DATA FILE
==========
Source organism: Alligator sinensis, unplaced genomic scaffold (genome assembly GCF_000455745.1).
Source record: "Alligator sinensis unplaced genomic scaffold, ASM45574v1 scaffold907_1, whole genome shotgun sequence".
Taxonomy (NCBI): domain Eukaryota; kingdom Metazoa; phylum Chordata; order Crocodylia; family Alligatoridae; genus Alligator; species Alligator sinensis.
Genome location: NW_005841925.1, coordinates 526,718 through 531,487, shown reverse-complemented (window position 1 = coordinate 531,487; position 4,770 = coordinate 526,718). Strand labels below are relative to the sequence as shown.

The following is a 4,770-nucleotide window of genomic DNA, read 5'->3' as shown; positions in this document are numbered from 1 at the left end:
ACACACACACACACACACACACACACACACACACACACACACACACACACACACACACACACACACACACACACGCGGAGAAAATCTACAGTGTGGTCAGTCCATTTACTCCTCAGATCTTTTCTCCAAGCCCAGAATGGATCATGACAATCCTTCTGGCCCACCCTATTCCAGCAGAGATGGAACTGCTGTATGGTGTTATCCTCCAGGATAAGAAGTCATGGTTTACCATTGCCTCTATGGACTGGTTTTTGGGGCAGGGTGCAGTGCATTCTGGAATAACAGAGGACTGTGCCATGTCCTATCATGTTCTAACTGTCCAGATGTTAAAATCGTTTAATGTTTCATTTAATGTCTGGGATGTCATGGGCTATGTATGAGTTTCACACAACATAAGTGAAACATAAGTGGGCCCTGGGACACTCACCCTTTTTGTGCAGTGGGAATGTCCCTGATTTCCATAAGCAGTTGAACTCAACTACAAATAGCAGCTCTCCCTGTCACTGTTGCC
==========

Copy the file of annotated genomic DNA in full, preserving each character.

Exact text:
Source organism: Alligator sinensis, unplaced genomic scaffold (genome assembly GCF_000455745.1).
Source record: "Alligator sinensis unplaced genomic scaffold, ASM45574v1 scaffold907_1, whole genome shotgun sequence".
Taxonomy (NCBI): domain Eukaryota; kingdom Metazoa; phylum Chordata; order Crocodylia; family Alligatoridae; genus Alligator; species Alligator sinensis.
Genome location: NW_005841925.1, coordinates 526,718 through 531,487, shown reverse-complemented (window position 1 = coordinate 531,487; position 4,770 = coordinate 526,718). Strand labels below are relative to the sequence as shown.

The following is a 4,770-nucleotide window of genomic DNA, read 5'->3' as shown; positions in this document are numbered from 1 at the left end:
ACACACACACACACACACACACACACACACACACACACACACACACACACACACACACACACACACACACACACGCGGAGAAAATCTACAGTGTGGTCAGTCCATTTACTCCTCAGATCTTTTCTCCAAGCCCAGAATGGATCATGACAATCCTTCTGGCCCACCCTATTCCAGCAGAGATGGAACTGCTGTATGGTGTTATCCTCCAGGATAAGAAGTCATGGTTTACCATTGCCTCTATGGACTGGTTTTTGGGGCAGGGTGCAGTGCATTCTGGAATAACAGAGGACTGTGCCATGTCCTATCATGTTCTAACTGTCCAGATGTTAAAATCGTTTAATGTTTCATTTAATGTCTGGGATGTCATGGGCTATGTATGAGTTTCACACAACATAAGTGAAACATAAGTGGGCCCTGGGACACTCACCCTTTTTGTGCAGTGGGAATGTCCCTGATTTCCATAAGCAGTTGAACTCAACTACAAATAGCAGCTCTCCCTGTCACTGTTGCC